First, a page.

I, frankly, have no problem with both candidates in a general election being Democrats when the district is 90% Democrat to begin with. Why would we force a 50/50 vote between a candidate who represents 90% of the district against a candidate who represents 10%?

    Ranked-choice accomplishes this as well, but its complexity is a turnoff for people who don’t follow politics, which makes it difficult to get approved. Once in place I imagine people like it quite well.

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  2. Sleeping Dog says:

    @Tony W:

    A secondary advantage of using rank choice voting is that it can provide an opportunity for a third party to break through. And of course the winner would need to accrue 50%+1 of the vote, so no more first past the post.

    I agree with you though, that an all Dem or all R final isn’t a problem if that reflects the preference of the voters and regardless it will have a moderating effect on who is finally elected to the office.

    An even better enhancement would be multi-member districts for congressional and legislative races.

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  3. DK says:

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    …among the rabid partisans who bothered to show up in the primary.

    As an aside, why shouldn’t those actually bother to show up should have more of a say than those who don’t? The laziness of the American electorate is one of the most mystifying aspects of world politics. Makes no sense that a people who won’t participate also think we’re entitled to good government.

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  4. James Joyner says:

    @DK: The majority of Americans simply aren’t rabid partisans, thinking neither party represents their interests. It’s not unreasonable that they, therefore, don’t vote in party primaries. And this is exacerbated by the fact that, at least if there’s not an incumbent from that party, having a plethora of candidates with the “winner” oftentimes someone who got something like 29% of the vote.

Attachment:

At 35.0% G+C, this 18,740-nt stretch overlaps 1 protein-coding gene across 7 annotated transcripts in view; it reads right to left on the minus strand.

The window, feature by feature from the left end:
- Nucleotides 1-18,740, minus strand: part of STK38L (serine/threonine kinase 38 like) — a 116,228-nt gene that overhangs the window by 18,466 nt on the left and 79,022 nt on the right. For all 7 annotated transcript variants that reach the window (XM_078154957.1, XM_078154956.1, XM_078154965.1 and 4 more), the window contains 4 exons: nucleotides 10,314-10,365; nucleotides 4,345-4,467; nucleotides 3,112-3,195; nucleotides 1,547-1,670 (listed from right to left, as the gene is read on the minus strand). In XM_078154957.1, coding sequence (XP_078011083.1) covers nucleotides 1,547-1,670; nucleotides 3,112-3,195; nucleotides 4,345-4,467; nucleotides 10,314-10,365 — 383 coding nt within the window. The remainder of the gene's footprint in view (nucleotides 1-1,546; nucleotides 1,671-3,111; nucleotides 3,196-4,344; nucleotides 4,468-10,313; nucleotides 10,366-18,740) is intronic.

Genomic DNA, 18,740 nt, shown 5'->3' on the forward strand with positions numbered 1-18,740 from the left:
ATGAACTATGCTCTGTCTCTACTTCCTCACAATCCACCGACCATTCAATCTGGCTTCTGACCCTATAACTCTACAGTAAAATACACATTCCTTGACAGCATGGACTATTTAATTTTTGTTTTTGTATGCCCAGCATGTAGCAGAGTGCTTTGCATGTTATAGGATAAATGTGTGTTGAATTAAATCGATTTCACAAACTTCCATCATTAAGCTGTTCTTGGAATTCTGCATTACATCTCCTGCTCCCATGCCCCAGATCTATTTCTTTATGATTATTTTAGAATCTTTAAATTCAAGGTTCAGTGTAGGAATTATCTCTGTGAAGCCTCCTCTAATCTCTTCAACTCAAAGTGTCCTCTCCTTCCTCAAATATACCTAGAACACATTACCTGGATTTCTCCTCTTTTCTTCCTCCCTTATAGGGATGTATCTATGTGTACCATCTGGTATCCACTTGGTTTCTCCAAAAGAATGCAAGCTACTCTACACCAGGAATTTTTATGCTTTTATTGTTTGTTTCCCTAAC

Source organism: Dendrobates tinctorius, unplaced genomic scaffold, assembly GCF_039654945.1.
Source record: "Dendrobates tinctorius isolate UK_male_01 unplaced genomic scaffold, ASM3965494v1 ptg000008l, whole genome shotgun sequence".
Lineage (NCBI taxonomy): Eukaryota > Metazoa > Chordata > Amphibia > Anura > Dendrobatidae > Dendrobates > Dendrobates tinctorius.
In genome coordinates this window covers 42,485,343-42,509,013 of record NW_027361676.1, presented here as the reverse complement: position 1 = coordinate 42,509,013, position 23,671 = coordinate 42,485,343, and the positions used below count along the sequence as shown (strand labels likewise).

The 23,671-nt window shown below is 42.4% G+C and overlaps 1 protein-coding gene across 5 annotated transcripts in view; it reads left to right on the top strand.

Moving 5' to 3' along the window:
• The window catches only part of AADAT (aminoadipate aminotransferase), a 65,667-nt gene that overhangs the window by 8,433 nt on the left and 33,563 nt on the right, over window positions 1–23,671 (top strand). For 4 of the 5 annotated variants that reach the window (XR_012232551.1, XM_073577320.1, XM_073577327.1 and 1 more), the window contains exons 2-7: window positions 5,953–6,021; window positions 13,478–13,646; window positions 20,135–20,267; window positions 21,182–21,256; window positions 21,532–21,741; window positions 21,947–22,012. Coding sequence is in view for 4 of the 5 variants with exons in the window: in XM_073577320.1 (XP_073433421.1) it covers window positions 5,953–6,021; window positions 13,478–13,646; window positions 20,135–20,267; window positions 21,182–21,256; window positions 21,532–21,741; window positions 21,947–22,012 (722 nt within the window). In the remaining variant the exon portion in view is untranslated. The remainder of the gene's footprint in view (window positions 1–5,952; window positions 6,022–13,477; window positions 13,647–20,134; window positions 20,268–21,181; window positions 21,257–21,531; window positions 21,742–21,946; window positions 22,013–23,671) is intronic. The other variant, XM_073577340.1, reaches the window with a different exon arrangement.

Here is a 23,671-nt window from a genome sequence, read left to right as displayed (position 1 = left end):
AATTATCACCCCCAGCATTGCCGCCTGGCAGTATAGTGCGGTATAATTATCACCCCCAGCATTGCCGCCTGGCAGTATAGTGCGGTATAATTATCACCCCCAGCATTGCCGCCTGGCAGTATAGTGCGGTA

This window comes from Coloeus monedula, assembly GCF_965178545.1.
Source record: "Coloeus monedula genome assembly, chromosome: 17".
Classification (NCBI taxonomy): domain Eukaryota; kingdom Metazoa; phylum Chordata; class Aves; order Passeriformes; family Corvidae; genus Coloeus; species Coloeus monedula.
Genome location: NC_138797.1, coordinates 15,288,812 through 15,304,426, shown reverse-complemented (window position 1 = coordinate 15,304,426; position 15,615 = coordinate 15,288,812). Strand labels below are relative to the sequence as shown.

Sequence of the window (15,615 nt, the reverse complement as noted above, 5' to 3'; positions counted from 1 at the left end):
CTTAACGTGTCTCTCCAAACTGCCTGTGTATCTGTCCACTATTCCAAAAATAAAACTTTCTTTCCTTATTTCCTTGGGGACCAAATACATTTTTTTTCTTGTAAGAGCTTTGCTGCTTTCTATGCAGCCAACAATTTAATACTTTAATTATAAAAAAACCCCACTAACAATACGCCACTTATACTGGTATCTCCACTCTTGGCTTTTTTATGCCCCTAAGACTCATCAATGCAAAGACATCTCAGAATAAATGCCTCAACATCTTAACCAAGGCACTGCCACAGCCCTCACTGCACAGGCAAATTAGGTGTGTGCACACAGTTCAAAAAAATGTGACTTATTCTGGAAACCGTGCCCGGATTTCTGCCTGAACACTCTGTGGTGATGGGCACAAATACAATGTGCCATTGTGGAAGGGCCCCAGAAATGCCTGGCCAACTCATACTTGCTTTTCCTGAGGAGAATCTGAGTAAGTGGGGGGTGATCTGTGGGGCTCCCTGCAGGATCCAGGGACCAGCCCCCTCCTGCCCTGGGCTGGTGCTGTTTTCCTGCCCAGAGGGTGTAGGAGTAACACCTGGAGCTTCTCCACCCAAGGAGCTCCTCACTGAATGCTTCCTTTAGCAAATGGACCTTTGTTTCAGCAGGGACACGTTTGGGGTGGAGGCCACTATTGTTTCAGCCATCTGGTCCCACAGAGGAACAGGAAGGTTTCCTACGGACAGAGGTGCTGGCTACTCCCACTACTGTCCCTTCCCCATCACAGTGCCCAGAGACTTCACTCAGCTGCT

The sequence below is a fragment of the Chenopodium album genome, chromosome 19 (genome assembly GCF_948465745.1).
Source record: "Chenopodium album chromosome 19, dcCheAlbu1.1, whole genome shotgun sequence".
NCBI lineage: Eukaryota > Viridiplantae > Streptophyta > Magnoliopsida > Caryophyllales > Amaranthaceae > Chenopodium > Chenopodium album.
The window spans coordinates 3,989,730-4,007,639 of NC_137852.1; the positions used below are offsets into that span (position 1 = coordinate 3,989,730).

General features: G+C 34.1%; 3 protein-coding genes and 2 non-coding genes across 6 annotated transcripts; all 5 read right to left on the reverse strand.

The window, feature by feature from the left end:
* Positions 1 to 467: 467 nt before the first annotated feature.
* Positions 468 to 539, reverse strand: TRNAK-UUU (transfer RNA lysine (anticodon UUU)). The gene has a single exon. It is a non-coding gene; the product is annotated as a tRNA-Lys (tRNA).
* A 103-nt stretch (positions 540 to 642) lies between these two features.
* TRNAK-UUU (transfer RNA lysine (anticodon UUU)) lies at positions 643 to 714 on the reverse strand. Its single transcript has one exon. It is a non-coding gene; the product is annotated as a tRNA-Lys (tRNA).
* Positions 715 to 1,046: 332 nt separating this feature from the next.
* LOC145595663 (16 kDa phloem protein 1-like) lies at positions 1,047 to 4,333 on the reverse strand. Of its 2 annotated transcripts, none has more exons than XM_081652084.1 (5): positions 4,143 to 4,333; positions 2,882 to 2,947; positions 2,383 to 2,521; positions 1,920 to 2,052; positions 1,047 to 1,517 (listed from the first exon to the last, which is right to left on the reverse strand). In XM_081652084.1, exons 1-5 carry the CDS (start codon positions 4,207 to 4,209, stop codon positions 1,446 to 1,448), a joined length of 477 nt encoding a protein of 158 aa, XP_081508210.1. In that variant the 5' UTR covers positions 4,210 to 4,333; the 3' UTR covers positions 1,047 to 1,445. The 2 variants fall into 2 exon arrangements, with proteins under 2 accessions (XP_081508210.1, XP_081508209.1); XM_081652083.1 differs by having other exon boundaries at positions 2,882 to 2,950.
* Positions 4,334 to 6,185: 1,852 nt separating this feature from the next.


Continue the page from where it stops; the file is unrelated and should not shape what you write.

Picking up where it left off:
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  5. Sleeping Dog says:

    @DK:

    Acknowledging the fact that the vast majority of independent voters have a party preference, but not a party affiliation, it becomes a problem when the not affiliated are half again the number of voters than identify with a party. Particularly if the party primary is open only to voters registered to that party.

    But voting should be a requirement and not an option.

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  6. Tony W says:

    @James Joyner:

    thinking neither party represents their interests

    This is partly the result of Republicans who directly and deliberately make the case that both parties are the same and that your vote really doesn’t matter. When people are cynical and don’t vote, the status-quo becomes reality.

    The best way to prevent change is to prevent change agents from taking office. Complacency is far more powerful than activism because it is much, much easier.

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  7. BugManDan says:

    As someone living in a very R district & state, voting in the D primary is no different from voting in the Libertarian primary. So the choice is vote for the best D that will lose, vote for the least dispicable R, or skip it as a complete waste of time.

    I admit that I have skipped it if it was going to cause me extra work.

    Honestly, I think the best idea is probably for Ds to run as Rs and everyone vote R, but that requies way to much centralized control from the top down to the voters.

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  8. OzarkHillbilly says:

    @James Joyner: thinking neither party represents their interests.

    They’re either too lazy to spend the time figuring things out or they think they are sooo special they deserve a candidate who thinks just like they do and until they get one, they aren’t going to waste their precious vote by giving it to someone who agrees with them only 75% of the time. I’m not interested in giving either type a pass.

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  9. James Joyner says:

    @Sleeping Dog: Aside from whether forcing people to vote violates their 1st Amendment rights, I don’t know how you could force them to vote in a party primary, let alone in one of the two major party primaries. And, frankly, in most House districts—and even most states—there’s de facto only one meaningful primary.